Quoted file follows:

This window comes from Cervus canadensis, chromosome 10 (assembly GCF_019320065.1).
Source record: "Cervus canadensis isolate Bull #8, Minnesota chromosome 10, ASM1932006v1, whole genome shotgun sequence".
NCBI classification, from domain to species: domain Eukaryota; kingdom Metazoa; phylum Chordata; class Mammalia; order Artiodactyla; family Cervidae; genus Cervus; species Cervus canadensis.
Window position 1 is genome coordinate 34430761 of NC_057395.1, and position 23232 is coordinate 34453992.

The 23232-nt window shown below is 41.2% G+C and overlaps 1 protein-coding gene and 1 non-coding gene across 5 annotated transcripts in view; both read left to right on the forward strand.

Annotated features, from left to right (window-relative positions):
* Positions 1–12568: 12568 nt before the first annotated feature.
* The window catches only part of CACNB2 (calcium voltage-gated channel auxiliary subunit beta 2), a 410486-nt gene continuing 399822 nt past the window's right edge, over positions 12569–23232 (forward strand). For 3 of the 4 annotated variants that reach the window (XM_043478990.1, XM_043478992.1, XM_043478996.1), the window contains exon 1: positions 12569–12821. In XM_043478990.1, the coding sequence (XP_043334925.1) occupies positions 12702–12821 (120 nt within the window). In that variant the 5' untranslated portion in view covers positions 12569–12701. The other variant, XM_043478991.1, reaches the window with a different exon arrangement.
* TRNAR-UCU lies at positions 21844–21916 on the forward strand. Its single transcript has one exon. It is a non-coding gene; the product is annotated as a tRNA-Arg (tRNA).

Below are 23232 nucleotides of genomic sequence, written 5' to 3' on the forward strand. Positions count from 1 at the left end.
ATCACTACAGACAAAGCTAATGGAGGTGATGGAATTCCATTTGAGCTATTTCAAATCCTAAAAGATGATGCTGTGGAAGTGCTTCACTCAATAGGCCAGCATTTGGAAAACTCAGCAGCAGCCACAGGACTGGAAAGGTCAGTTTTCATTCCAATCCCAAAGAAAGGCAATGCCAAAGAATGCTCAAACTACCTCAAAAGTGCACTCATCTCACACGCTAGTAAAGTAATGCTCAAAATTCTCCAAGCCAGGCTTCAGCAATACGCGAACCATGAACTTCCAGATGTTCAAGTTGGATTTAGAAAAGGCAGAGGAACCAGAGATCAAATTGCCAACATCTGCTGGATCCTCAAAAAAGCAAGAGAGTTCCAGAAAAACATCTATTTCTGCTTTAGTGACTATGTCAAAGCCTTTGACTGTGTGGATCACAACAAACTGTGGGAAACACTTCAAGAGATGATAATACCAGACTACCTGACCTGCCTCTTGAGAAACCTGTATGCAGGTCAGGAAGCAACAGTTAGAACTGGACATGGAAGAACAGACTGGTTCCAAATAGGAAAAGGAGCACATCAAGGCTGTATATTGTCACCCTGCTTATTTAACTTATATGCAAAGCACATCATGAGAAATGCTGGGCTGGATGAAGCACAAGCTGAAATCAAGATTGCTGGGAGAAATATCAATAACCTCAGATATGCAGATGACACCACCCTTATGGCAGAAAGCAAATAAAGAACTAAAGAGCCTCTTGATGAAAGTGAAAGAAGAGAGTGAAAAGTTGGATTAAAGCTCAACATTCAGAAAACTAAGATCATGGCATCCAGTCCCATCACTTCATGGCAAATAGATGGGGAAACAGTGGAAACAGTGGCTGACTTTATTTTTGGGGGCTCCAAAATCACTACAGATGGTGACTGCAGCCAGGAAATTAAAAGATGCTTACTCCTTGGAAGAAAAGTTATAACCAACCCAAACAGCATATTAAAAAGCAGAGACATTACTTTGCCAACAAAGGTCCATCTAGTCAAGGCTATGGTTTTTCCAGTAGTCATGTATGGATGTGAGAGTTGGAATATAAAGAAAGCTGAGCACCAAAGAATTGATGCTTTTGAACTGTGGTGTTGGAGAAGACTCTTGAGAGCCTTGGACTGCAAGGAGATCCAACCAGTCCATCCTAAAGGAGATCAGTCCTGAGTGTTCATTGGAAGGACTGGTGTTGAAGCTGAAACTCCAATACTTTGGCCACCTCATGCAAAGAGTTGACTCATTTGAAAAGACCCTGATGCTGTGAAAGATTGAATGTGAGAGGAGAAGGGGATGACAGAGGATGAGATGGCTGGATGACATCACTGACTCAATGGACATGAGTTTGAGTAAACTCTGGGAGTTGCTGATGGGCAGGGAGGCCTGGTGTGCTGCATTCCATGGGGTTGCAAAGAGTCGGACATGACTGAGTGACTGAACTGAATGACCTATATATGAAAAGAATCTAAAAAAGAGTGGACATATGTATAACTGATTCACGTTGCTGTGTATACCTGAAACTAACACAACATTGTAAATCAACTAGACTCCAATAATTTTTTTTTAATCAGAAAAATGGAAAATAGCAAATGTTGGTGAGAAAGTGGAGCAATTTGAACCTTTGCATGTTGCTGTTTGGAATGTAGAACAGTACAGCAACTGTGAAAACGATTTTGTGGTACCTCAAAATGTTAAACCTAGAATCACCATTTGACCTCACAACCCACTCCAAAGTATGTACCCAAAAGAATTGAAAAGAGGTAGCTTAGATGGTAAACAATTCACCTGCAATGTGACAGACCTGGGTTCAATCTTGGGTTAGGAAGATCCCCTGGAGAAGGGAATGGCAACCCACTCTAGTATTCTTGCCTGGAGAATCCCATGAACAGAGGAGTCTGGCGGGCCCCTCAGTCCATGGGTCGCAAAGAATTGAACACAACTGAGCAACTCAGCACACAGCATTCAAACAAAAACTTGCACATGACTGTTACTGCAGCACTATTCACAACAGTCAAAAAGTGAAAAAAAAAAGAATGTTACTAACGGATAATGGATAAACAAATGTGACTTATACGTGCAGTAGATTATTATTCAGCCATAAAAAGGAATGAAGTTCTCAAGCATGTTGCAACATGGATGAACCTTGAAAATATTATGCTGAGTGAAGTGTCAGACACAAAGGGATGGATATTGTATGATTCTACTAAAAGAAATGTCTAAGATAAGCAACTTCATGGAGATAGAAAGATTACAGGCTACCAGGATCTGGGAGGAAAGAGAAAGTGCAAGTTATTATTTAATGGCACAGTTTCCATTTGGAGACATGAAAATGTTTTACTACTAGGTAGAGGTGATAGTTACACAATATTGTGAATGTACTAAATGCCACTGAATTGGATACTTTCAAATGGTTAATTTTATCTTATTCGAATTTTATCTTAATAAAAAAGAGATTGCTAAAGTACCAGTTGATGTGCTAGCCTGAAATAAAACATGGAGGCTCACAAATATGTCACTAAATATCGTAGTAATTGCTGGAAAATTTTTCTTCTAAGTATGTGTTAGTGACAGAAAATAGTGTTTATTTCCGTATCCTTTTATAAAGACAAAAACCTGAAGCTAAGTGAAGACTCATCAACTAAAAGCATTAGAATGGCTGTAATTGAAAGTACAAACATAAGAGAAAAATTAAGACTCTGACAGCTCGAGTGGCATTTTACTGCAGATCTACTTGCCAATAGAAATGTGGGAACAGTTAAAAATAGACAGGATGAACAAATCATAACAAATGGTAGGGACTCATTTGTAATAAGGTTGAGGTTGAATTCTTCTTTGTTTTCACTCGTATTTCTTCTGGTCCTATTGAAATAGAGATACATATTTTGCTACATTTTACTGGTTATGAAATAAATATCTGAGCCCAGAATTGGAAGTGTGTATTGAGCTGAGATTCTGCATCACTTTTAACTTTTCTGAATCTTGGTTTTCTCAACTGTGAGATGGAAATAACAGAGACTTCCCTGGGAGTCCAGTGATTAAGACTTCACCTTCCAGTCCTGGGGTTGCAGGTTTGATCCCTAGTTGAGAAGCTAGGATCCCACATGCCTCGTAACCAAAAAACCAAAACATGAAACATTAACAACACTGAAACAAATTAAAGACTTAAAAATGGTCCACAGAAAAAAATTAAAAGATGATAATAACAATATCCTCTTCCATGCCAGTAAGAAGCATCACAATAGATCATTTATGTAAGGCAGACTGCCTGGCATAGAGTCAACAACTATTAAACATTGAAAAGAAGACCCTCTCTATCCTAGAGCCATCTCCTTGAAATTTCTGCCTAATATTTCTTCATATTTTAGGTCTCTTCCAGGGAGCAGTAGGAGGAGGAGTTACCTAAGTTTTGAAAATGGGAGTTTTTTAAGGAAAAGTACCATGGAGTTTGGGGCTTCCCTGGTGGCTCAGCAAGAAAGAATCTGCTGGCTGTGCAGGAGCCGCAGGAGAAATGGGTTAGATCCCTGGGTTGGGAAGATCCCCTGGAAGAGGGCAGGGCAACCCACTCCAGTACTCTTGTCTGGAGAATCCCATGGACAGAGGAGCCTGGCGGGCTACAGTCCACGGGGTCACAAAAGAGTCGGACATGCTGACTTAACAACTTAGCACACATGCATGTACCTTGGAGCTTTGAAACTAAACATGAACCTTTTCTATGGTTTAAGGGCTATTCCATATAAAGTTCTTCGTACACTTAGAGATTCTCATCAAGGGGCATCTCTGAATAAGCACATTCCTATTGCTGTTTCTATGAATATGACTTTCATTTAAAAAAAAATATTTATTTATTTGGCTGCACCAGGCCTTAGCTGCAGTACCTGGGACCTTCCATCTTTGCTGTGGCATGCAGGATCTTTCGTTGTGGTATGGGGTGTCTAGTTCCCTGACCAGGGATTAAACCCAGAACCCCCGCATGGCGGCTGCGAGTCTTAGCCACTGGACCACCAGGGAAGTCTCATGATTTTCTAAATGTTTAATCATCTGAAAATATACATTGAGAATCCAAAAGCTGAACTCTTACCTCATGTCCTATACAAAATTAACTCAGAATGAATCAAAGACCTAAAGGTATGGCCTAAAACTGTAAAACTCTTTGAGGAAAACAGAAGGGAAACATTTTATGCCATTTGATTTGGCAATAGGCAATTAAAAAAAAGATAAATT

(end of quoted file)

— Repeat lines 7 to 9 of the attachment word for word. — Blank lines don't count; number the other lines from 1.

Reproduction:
* Positions 1–12568: 12568 nt before the first annotated feature.
* The window catches only part of CACNB2 (calcium voltage-gated channel auxiliary subunit beta 2), a 410486-nt gene continuing 399822 nt past the window's right edge, over positions 12569–23232 (forward strand). For 3 of the 4 annotated variants that reach the window (XM_043478990.1, XM_043478992.1, XM_043478996.1), the window contains exon 1: positions 12569–12821. In XM_043478990.1, the coding sequence (XP_043334925.1) occupies positions 12702–12821 (120 nt within the window). In that variant the 5' untranslated portion in view covers positions 12569–12701. The other variant, XM_043478991.1, reaches the window with a different exon arrangement.
* TRNAR-UCU lies at positions 21844–21916 on the forward strand. Its single transcript has one exon. It is a non-coding gene; the product is annotated as a tRNA-Arg (tRNA).